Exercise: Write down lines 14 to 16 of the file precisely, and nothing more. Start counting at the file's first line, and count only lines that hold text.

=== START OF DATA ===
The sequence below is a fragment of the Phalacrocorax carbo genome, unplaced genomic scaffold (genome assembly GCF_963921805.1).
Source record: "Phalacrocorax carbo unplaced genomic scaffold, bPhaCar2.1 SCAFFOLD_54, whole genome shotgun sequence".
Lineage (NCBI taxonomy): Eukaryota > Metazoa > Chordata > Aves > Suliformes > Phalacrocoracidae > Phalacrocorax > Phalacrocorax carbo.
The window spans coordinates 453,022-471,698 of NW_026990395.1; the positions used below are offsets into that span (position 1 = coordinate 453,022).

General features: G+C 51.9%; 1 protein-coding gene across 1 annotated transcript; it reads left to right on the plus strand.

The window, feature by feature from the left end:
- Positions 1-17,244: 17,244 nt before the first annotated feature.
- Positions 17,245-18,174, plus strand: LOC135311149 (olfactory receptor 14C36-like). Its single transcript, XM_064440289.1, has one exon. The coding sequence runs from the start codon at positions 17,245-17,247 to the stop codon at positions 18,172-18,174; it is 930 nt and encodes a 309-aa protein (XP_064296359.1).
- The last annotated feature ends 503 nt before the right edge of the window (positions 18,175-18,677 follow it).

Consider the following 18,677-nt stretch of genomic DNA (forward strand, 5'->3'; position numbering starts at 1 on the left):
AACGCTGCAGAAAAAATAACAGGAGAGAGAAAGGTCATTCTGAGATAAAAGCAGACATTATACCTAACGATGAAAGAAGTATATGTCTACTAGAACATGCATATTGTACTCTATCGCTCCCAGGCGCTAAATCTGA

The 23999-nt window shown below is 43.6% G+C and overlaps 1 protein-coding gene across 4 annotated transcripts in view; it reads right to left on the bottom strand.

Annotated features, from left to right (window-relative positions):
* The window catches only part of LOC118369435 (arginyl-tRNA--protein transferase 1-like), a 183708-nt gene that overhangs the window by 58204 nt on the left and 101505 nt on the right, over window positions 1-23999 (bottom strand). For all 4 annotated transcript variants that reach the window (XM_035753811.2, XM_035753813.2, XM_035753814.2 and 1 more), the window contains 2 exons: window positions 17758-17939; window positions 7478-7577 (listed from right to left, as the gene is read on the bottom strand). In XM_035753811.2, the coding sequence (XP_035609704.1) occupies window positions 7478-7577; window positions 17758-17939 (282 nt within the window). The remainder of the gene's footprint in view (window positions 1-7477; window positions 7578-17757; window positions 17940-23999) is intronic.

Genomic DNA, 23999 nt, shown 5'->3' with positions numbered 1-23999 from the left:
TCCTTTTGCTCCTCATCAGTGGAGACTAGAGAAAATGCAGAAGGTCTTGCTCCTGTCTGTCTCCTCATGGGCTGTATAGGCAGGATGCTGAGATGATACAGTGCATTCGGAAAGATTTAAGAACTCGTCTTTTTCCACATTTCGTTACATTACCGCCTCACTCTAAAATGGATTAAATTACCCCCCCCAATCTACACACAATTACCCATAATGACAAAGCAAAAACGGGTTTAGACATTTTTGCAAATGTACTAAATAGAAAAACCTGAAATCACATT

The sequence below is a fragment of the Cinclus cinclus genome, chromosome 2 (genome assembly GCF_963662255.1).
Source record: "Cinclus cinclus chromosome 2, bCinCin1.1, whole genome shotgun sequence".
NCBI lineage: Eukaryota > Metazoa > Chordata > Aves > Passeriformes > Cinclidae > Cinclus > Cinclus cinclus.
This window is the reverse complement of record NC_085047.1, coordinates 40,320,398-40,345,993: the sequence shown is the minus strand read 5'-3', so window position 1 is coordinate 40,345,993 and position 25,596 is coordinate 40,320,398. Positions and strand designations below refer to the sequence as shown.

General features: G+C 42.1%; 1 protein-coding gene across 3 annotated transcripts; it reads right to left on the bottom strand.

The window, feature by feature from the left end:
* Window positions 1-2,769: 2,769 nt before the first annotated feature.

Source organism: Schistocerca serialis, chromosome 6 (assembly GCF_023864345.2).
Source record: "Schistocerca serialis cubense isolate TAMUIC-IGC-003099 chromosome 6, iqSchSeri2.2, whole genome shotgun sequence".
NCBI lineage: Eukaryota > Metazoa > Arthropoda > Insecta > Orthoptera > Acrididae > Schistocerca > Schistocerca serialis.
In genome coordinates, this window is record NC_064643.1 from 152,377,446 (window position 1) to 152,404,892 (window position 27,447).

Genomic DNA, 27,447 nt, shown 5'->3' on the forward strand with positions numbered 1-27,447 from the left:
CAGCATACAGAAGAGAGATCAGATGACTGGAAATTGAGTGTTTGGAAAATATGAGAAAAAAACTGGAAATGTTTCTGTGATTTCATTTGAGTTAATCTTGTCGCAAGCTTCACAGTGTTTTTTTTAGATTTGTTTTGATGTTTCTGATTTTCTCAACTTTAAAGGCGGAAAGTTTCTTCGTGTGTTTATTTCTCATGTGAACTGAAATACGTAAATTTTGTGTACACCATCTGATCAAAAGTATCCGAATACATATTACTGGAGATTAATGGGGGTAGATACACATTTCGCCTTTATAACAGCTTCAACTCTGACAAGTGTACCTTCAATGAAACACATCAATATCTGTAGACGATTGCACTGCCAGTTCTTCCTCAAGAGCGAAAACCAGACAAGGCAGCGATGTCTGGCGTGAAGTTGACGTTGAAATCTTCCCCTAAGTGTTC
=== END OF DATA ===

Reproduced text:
* The window catches only part of LOC118369435 (arginyl-tRNA--protein transferase 1-like), a 183708-nt gene that overhangs the window by 58204 nt on the left and 101505 nt on the right, over window positions 1-23999 (bottom strand). For all 4 annotated transcript variants that reach the window (XM_035753811.2, XM_035753813.2, XM_035753814.2 and 1 more), the window contains 2 exons: window positions 17758-17939; window positions 7478-7577 (listed from right to left, as the gene is read on the bottom strand). In XM_035753811.2, the coding sequence (XP_035609704.1) occupies window positions 7478-7577; window positions 17758-17939 (282 nt within the window). The remainder of the gene's footprint in view (window positions 1-7477; window positions 7578-17757; window positions 17940-23999) is intronic.

Genomic DNA, 23999 nt, shown 5'->3' with positions numbered 1-23999 from the left:
TCCTTTTGCTCCTCATCAGTGGAGACTAGAGAAAATGCAGAAGGTCTTGCTCCTGTCTGTCTCCTCATGGGCTGTATAGGCAGGATGCTGAGATGATACAGTGCATTCGGAAAGATTTAAGAACTCGTCTTTTTCCACATTTCGTTACATTACCGCCTCACTCTAAAATGGATTAAATTACCCCCCCCAATCTACACACAATTACCCATAATGACAAAGCAAAAACGGGTTTAGACATTTTTGCAAATGTACTAAATAGAAAAACCTGAAATCACATT